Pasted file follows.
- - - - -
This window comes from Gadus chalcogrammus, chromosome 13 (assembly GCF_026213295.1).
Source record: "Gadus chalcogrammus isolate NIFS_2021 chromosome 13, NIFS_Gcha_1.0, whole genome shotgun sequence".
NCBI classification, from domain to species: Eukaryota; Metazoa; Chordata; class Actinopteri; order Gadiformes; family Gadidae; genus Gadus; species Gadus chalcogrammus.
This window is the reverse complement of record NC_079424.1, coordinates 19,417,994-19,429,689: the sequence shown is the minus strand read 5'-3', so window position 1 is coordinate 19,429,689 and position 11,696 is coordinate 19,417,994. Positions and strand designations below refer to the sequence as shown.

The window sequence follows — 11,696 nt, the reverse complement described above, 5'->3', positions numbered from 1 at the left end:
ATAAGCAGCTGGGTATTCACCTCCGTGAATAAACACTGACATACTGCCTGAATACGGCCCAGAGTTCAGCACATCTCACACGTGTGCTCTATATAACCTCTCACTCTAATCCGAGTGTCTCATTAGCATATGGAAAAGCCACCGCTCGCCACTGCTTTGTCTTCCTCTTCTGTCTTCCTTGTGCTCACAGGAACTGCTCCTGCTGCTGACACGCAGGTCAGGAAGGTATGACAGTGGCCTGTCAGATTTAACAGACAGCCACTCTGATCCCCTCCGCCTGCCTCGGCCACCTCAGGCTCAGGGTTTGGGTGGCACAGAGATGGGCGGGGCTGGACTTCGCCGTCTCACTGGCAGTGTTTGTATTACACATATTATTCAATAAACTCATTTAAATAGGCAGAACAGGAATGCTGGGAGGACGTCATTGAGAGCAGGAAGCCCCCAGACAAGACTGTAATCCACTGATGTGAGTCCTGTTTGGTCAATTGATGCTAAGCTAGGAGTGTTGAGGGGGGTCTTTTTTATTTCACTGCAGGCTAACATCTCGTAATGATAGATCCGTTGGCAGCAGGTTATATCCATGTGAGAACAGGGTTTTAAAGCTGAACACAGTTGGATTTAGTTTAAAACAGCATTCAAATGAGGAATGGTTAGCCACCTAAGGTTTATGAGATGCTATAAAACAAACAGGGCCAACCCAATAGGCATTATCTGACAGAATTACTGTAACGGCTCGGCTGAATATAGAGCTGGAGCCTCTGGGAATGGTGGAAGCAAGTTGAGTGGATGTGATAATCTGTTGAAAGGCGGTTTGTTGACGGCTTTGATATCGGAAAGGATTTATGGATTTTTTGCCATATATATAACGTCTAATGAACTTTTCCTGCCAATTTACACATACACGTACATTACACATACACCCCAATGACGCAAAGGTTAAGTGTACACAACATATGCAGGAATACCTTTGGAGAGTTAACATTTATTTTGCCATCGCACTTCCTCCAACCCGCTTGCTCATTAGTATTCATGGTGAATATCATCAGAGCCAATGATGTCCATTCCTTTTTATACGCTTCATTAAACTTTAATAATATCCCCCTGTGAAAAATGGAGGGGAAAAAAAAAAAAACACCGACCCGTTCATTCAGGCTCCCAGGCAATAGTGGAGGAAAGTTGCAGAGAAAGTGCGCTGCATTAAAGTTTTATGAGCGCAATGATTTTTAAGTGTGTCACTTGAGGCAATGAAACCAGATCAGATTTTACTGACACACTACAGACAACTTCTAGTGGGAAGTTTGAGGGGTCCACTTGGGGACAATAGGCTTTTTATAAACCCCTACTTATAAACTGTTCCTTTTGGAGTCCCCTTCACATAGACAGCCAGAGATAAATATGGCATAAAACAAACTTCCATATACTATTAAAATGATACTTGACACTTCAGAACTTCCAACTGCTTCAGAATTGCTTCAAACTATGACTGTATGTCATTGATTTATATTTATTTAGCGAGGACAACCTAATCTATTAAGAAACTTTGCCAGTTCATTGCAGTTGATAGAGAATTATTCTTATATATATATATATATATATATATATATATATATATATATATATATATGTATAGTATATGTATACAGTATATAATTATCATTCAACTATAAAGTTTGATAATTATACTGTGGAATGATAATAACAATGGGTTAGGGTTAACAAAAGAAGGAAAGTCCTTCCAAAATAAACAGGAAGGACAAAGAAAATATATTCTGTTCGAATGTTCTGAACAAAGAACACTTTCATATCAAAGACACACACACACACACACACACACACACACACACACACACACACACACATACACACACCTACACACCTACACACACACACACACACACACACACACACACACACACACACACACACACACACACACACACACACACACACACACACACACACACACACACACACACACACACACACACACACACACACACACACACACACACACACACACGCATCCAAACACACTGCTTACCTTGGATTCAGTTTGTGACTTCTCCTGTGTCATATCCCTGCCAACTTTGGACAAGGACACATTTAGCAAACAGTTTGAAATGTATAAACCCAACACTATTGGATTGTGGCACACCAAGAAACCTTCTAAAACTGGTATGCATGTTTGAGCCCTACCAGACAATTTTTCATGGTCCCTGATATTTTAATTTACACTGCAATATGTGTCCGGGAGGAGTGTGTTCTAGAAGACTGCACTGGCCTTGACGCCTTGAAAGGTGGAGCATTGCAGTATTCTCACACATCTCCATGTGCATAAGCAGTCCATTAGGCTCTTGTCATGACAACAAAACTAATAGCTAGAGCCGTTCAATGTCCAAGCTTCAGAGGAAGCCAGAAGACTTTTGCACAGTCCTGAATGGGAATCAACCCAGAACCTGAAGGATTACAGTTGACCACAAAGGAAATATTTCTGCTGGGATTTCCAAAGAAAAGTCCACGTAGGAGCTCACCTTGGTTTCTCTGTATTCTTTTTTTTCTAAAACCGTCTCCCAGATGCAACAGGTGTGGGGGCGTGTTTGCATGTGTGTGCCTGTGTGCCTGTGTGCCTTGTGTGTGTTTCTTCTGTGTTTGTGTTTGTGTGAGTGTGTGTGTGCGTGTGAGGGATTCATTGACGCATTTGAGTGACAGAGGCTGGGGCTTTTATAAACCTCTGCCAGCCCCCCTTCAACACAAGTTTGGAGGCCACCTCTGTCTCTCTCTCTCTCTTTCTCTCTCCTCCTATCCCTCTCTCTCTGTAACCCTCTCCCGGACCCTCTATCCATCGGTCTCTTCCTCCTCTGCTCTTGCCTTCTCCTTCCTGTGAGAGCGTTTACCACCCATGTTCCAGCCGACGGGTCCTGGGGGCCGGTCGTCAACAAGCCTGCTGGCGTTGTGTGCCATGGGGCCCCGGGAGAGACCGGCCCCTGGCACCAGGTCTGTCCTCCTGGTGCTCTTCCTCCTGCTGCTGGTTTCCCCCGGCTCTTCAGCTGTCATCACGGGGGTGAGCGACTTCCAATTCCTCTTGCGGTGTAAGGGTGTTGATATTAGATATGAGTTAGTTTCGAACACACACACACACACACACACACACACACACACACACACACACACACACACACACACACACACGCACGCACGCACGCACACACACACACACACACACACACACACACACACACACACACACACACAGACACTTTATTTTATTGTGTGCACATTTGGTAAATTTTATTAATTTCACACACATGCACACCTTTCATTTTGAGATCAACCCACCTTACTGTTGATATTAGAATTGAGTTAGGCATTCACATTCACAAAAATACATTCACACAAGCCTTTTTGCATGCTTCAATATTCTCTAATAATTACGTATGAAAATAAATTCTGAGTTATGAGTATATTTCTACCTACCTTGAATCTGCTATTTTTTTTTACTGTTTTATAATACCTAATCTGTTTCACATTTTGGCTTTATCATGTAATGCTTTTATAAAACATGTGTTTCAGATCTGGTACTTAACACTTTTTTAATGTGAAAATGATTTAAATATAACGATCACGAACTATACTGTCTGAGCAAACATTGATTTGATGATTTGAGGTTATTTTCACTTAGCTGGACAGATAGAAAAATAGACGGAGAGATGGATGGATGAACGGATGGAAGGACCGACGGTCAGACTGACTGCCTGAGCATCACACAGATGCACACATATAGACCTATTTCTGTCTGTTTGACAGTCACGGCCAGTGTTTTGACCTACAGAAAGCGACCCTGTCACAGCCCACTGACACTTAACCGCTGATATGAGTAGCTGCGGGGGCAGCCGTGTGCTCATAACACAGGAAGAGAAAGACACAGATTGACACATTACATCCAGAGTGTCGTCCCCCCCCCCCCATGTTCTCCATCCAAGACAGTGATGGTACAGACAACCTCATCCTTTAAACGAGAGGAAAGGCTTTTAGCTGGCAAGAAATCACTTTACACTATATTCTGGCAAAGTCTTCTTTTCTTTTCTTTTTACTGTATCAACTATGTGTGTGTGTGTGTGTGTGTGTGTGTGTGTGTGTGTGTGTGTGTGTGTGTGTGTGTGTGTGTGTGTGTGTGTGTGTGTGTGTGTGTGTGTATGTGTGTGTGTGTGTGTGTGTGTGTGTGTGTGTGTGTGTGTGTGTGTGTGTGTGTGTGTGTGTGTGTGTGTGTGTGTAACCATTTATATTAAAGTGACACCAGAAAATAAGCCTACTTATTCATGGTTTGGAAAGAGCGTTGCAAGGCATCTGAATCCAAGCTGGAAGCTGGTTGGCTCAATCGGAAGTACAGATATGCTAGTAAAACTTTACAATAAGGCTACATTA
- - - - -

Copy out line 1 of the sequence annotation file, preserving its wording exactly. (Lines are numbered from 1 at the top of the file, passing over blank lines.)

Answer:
This window comes from Gadus chalcogrammus, chromosome 13 (assembly GCF_026213295.1).